The Princeton Envelope Group (PEG) is a design and research unit at the Princeton University School of Architecture. Headed by Alejandro Zaera-Polo and coordinated by Urtzi Grau. The unit is engaged in a three year research program on the Politics of the Building Envelope the conclusions of which will be published in a forthcoming book by Actar Press, Barcelona+New York.

Time, Growth, and Change

Following the laws of thermodynamics, a system can only be in equilibrium when it is a closed system. The envelope forms the limit to the building’s systems and establishes the processes of homeostasis between a space and the outside. Certain envelopes-such as fortresses-are designed to stabilize the regimes of occupation of space, while others are designed as a trigger of exchange, climatic or economic. The capacity of the envelope to regulate the exchange of temperature, of air, of light, of people’s flow may turn the buildings into closed systems (i.e. sealed envelopes are closed environmental systems that rely on mechanical ventilation, heating and humidification to preserve a stable climate inside of the building). Fences around gated communities or concentration camps are aimed at stabilizing the population inside the space they delimit.

The envelope is the element that opens or closes the building or the urban systems, and therefore the element that “stabilizes” the building population, climate, energy balance, etc. As the recent history of architecture has been driven by a constant tension between the positivist belief in progress, planning and determination, and the use of disorder and destabilization to induce change, the envelope becomes a crucial element in order to plan the built element.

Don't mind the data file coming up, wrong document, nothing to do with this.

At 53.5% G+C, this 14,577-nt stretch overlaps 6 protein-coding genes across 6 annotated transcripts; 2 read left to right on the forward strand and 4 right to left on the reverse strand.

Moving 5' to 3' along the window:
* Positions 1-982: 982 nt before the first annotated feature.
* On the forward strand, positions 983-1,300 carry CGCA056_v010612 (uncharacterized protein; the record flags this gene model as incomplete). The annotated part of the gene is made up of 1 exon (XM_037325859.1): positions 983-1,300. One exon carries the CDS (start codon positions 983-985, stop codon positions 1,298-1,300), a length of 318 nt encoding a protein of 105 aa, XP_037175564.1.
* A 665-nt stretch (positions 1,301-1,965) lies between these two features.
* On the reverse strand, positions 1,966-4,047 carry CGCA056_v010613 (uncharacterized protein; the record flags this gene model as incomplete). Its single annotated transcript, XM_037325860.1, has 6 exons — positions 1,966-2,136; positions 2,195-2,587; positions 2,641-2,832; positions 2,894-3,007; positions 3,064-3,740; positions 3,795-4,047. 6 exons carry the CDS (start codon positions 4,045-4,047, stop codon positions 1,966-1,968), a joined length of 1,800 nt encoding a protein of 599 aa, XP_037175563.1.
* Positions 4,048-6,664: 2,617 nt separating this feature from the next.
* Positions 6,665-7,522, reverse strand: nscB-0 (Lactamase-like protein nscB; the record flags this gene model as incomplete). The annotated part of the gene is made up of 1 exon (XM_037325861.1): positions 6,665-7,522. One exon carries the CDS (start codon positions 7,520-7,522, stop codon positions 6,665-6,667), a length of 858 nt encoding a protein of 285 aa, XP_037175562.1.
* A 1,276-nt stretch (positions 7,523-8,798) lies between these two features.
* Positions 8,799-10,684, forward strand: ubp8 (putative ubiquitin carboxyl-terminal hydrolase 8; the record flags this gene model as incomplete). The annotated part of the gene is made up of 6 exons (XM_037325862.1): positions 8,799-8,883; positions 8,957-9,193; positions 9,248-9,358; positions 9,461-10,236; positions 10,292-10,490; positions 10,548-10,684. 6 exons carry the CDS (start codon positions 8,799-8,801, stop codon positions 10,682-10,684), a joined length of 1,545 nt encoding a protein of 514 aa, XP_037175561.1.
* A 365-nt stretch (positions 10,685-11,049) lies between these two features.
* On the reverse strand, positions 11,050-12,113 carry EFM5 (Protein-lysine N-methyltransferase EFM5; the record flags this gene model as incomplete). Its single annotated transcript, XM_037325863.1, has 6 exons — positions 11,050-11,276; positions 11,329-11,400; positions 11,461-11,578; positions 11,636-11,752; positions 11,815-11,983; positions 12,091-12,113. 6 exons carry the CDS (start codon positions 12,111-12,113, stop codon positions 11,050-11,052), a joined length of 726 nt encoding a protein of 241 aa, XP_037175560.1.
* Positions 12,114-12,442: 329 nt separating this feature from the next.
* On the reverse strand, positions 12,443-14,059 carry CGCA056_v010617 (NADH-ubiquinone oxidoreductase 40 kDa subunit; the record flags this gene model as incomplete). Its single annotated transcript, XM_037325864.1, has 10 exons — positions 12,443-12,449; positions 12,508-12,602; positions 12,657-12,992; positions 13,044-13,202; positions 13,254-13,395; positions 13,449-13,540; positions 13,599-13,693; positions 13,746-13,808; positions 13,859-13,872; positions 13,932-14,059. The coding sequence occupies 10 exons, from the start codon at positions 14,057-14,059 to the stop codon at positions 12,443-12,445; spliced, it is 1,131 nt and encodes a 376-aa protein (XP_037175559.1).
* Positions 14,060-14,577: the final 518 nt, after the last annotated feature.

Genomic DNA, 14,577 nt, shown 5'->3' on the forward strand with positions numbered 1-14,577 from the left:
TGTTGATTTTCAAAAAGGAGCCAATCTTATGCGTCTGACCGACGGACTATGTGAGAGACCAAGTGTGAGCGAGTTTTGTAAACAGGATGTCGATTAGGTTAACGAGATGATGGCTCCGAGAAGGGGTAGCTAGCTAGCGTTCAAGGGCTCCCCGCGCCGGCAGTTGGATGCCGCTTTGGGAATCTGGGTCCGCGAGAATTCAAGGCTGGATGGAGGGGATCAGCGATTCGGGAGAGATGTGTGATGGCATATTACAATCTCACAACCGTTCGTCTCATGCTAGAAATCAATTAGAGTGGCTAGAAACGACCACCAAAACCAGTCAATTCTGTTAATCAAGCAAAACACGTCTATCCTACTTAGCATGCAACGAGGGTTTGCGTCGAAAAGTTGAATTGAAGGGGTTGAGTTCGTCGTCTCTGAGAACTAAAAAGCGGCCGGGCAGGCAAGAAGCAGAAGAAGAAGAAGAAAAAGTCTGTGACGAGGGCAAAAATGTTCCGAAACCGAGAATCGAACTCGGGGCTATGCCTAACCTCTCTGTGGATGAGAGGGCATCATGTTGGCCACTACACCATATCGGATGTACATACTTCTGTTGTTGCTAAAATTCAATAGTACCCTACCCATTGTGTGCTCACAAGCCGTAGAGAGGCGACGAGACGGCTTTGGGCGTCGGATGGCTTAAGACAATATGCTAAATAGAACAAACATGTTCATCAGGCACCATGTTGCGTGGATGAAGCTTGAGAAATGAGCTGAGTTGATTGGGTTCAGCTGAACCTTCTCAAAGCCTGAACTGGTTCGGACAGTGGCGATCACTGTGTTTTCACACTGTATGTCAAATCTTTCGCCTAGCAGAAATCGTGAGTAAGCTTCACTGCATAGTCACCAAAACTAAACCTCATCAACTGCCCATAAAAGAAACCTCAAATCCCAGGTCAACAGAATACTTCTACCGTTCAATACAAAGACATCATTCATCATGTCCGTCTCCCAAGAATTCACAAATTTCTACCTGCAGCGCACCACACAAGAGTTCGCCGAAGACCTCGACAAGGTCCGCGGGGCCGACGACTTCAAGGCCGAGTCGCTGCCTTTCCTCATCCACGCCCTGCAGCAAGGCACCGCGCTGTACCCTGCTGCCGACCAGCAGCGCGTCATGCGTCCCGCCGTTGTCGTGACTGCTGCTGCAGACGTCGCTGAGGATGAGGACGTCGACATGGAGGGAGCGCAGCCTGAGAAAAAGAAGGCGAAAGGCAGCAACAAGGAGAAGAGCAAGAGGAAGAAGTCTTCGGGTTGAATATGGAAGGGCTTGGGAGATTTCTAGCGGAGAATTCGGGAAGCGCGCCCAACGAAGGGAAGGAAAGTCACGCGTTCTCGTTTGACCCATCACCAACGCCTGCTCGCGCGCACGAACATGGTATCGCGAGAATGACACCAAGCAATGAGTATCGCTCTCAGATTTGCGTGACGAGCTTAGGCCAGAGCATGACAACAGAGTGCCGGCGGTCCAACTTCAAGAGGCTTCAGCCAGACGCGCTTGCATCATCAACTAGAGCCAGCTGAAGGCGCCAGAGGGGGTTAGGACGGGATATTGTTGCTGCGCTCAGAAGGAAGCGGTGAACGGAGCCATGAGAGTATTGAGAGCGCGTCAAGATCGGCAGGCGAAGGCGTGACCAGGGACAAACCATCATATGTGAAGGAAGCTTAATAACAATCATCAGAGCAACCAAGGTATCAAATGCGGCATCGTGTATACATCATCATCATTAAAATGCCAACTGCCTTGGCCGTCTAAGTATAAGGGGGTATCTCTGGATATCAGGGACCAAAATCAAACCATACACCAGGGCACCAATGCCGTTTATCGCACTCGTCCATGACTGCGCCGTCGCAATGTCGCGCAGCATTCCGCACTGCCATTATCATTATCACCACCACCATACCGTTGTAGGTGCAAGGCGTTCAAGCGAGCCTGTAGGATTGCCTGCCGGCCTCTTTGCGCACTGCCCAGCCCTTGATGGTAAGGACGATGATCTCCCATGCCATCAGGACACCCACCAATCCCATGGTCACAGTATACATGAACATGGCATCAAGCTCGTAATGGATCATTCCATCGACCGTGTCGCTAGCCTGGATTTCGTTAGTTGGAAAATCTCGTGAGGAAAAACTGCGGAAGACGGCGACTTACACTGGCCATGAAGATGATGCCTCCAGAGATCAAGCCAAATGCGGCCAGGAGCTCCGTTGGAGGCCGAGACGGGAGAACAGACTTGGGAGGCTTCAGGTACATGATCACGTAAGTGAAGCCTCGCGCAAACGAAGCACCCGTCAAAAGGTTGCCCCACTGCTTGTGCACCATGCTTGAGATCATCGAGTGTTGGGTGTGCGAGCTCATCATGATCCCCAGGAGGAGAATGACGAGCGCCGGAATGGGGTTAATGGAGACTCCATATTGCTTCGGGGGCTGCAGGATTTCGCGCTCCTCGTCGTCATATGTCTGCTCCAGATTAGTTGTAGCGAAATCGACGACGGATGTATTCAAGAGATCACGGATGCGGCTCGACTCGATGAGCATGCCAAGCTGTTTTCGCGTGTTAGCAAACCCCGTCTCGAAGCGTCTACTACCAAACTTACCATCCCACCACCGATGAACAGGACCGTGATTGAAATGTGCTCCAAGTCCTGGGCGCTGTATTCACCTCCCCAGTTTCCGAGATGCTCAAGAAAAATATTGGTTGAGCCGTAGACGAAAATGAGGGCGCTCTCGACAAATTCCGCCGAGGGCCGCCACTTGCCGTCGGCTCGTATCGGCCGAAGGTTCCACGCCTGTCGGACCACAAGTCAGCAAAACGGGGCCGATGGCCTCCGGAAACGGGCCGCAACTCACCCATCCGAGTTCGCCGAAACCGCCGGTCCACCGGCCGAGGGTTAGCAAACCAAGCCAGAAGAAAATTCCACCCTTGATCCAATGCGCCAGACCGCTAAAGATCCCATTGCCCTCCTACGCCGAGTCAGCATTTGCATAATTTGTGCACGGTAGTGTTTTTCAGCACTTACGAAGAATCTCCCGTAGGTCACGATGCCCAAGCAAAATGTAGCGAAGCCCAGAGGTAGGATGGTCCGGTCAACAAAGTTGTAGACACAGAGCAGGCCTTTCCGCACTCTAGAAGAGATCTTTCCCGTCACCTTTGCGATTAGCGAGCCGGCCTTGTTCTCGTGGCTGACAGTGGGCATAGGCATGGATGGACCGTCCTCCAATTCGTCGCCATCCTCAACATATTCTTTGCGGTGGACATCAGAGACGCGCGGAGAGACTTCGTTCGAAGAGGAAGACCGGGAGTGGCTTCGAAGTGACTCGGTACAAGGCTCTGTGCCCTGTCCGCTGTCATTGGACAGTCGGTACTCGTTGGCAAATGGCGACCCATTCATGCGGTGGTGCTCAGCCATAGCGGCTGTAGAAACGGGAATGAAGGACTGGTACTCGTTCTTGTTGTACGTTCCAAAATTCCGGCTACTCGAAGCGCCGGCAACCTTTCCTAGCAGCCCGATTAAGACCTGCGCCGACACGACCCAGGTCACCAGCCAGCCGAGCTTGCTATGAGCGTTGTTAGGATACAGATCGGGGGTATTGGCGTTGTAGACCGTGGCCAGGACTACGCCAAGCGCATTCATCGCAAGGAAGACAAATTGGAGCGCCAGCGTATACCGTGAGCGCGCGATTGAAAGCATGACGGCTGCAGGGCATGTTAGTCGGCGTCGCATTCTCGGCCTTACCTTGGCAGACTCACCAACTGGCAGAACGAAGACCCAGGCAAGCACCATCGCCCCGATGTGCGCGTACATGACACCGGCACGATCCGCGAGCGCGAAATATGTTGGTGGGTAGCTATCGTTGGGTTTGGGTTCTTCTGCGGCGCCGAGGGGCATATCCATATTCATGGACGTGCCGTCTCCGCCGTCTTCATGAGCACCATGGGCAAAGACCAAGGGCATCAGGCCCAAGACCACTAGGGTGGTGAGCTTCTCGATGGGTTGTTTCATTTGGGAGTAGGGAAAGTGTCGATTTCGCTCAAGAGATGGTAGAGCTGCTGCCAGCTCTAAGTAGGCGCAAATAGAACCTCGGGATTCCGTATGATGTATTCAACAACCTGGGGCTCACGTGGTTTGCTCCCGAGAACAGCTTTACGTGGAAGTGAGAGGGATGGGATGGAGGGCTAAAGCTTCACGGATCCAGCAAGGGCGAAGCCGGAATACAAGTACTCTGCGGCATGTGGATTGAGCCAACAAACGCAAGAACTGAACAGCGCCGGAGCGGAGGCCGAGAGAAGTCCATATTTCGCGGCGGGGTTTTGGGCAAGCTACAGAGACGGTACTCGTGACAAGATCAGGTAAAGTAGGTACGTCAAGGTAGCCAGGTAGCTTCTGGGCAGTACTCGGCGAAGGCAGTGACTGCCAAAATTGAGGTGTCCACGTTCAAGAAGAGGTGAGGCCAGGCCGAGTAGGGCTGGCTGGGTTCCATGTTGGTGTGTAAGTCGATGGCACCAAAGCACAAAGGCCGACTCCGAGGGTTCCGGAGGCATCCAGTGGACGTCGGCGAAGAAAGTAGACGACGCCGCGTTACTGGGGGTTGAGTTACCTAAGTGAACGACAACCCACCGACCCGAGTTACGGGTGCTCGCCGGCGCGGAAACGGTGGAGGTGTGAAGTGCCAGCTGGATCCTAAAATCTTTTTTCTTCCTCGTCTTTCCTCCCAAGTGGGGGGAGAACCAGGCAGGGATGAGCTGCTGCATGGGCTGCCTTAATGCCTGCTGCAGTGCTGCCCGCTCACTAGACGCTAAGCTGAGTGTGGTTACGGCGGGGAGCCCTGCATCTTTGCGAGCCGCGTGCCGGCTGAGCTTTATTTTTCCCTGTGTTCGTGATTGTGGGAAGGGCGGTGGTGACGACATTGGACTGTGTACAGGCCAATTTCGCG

One of the most important factors of performance of a building envelope is its capacity to react to changing climatic conditions such as daylight, solar exposure, ventilation, but also security controls and pedestrian flow and even iconography. Time may have an effect in the iconography of the building as a changing membrane capable to adjust to solar paths, seasonal changes, and different conditions of use, and permeability.

The importance of phasing in the very large complexes such as trade fairs and retail complexes, may also place crucial constraints on the determination and design of the building envelope.

The instability and mobility of the envelope, its capacity to mutate its permeability to adjust to changing conditions is one of the capacities that can be used to produce particular effects, social or environmental.